At the PMRA Hustings on April 18th there was a great deal of concern about traffic management – where will the traffic generated by the development process and the new homes and businesses actually go? There was also anger about our scraggy street environment where progress is painfully slow. The Community Streets project is still not completed. The sunken trench in the pavement at the southern end of Hornsey Park Road and the dilapidated northbound kerb opposite have received no attention.
On a brighter note our own work has been looking good. Despite the urban stress all our planted areas are looking nice – even lush. The new lavender plants are bulking up while the replanting of the little garden beside Umoja House has been a big success. For the first time we’ve had an English bluebell flowering under the lime trees. Sadly, we’ve lost the holm oak we tried to move from the lavender garden in the autumn. But the planters and trees installed on the Hornsey Park Road build-out look good – thanks here to borough engineer Gary Smith, council tree-man Alex Fraser and to the Council’s nursery at Finsbury Park for the plants we put in on 5th of May. Biodiversity was the theme of a recent meeting with the borough’s newly appointed Conservation Officer, Ed Santry, organised by the Friends of Parks Forum: PMRA hope to meet him soon and engage him around our vision of Wood Green as a living environment.Under our noses wildlife is already rich and diverse: chaser dragonflies already out and about, long-tailed tit chicks and blackcaps at the back of Hornsey Park Road, what looks like a white-winged damselfly in the lavender garden, the scented flowers of the false acacia tress in Caxton Road.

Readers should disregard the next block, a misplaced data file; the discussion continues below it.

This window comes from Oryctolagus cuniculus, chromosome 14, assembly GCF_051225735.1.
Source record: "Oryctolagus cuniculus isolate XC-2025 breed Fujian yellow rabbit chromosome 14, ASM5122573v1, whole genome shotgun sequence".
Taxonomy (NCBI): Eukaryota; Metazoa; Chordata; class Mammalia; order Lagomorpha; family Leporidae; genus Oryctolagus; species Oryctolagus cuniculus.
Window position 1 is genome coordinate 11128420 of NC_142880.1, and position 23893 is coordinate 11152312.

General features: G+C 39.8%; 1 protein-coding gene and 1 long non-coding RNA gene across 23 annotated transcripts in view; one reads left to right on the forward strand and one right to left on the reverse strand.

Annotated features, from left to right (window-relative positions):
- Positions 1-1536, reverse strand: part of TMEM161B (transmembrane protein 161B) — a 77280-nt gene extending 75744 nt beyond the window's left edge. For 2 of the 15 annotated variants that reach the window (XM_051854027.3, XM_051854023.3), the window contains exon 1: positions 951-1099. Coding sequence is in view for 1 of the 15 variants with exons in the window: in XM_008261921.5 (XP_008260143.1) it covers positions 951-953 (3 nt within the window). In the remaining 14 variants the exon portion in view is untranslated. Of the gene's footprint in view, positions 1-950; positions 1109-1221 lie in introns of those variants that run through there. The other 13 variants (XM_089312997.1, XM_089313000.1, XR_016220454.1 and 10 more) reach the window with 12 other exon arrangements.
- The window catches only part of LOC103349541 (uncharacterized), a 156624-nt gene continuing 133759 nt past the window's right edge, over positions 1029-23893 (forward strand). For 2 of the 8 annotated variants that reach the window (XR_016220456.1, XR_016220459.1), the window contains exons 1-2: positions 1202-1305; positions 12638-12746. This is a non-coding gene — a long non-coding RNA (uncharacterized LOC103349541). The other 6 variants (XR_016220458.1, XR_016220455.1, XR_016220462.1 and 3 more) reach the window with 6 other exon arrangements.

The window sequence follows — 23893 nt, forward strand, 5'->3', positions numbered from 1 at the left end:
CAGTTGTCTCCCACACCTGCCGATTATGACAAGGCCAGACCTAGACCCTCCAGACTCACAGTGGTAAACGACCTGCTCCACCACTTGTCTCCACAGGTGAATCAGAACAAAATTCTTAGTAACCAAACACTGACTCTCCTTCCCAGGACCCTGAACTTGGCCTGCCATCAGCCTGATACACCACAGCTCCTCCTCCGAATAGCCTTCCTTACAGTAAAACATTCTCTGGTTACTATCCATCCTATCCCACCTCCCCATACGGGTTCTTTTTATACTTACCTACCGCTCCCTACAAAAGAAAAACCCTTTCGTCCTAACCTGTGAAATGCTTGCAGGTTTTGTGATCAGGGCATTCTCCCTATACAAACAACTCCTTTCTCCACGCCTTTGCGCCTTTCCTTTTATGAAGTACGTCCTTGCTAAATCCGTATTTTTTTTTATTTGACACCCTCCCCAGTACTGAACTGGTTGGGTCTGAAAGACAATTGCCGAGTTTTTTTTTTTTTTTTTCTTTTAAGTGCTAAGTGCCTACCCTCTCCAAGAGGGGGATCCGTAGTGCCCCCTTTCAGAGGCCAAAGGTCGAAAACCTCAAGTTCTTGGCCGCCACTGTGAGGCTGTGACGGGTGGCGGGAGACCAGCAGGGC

There’s a lot of work ahead. We’re still guardedly optimistic about our relationship with St William over the former gasworks site. Ashley Spearing, with whom we made good progress discussing the Heartlands/Hornsey Park Road borderline a couple of years ago, has moved on. Farewell and warm regards to him. The new senior development manager Matthew Rees has suggested we become involved with the conservation efforts around the earth bund behind the Iceland car-park. What will count in these negotiations is whether we can develop the clout to be a ‘stakeholder’. We have ideas but we don’t have money. We have credibility but we need a larger, stronger team. Why not get involved and help put your mark on our changing neighbourhood?